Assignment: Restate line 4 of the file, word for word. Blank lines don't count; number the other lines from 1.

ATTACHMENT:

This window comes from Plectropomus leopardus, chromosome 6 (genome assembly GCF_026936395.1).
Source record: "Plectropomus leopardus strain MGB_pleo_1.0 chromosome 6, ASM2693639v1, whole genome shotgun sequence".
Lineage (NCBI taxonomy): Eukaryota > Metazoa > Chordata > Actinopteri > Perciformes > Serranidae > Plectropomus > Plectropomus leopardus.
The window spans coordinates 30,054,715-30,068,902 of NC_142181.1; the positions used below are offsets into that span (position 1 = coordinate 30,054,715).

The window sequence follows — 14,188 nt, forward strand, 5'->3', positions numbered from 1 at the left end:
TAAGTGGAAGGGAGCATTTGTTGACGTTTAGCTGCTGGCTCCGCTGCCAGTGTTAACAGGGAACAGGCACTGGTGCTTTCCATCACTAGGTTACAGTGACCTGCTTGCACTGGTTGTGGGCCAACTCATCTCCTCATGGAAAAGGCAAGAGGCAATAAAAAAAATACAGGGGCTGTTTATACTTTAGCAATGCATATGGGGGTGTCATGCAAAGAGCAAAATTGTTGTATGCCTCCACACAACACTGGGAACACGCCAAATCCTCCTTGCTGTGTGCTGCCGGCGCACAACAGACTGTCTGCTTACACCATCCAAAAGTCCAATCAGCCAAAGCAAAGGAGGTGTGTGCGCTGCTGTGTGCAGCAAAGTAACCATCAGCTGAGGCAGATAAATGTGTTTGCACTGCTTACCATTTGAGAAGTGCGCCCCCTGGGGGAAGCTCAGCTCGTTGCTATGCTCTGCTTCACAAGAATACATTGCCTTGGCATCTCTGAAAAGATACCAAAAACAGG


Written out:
The window spans coordinates 30,054,715-30,068,902 of NC_142181.1; the positions used below are offsets into that span (position 1 = coordinate 30,054,715).